The forest products industry sees rising opportunities in the Columbia River Gorge, but also challenges related to a variety of production factors.
That was the message at the Mid-Columbia Economic Development District Symposium November 2 in Stevenson.
Jason Spadero, Chief Executive Officer of SDS Lumber Co. was the keynote speaker at the event, and a panel from the timber industry and related fields, listed opportunities:
- available employment and apprenticeships in skilled fields
- consumer preference for wood
They also listed three key challenges:
- a shortage of trained workforce
- unsustainable reliance on private lands for raw materials supply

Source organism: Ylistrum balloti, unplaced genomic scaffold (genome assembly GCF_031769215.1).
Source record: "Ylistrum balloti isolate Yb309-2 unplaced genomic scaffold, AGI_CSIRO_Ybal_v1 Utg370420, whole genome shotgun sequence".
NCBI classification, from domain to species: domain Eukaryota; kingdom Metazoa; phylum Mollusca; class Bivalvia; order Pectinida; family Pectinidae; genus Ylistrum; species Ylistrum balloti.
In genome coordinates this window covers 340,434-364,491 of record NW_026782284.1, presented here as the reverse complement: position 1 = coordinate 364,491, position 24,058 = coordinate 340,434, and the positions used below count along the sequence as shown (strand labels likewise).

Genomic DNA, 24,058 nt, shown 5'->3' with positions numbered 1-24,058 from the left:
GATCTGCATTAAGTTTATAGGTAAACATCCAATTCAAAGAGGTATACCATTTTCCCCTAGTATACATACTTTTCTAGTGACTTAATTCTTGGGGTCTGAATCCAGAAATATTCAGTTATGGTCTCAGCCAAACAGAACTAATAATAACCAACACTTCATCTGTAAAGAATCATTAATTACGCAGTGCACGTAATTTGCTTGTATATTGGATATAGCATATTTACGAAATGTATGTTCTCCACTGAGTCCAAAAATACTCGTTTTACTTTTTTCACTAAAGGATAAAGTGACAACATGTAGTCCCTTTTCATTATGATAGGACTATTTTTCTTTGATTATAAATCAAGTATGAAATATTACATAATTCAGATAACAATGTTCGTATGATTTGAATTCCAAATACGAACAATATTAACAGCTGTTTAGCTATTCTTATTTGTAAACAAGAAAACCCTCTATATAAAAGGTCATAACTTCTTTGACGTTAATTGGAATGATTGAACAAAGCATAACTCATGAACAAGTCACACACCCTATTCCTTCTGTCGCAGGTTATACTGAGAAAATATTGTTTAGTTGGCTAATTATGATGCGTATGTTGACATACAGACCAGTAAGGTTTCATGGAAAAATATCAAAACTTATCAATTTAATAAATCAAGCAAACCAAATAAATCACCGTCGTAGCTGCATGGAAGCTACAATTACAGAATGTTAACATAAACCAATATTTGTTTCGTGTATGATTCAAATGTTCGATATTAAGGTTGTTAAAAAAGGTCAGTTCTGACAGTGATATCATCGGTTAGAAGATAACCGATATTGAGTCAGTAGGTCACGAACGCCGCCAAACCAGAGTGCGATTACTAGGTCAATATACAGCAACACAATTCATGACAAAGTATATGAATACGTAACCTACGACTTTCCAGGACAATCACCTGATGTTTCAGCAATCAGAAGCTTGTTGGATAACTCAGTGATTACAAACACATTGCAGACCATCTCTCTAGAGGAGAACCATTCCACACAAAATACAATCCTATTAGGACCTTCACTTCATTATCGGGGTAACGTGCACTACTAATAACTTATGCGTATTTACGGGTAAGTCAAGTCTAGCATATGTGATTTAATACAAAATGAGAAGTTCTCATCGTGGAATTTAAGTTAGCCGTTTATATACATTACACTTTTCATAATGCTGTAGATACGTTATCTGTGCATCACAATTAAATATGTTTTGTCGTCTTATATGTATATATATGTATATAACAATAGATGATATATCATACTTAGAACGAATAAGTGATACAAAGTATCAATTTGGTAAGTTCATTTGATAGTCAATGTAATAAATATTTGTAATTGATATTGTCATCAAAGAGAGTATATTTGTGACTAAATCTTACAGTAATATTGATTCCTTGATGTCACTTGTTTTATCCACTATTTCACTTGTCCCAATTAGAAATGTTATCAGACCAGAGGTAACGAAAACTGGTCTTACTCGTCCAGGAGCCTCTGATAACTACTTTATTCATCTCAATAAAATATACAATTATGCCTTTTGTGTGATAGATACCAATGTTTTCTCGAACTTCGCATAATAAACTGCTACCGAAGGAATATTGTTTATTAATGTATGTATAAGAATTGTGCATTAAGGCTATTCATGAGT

- a lack of understanding of the importance of actively managed forests
SDS Lumber employs 290 people in the Gorge and built a new mill in 2016, while High Cascades employs 150.
Lumber production is also a changing field. Sawmills are now high-tech, using bio-metric scanning to determine how to cut logs for the highest yield.
The speakers said that the forest industry needs better supply predictability, and a public perception change relating to managed forests.
Emily Platt of the US Forest Service noted that forest collaboratives help reduce the politics surround forest activities.
Other key information reported at the Symposium included:
- manufacturing added 600 jobs between 2006 and 2016
- the 212 information technology jobs in Wasco County have an average wage of $169,000
- Employment in the region has grown from 25,000 in 2004 to 31,720 in 2017
- Wasco County has about 12,000 employees, while Hood River County has about 13,000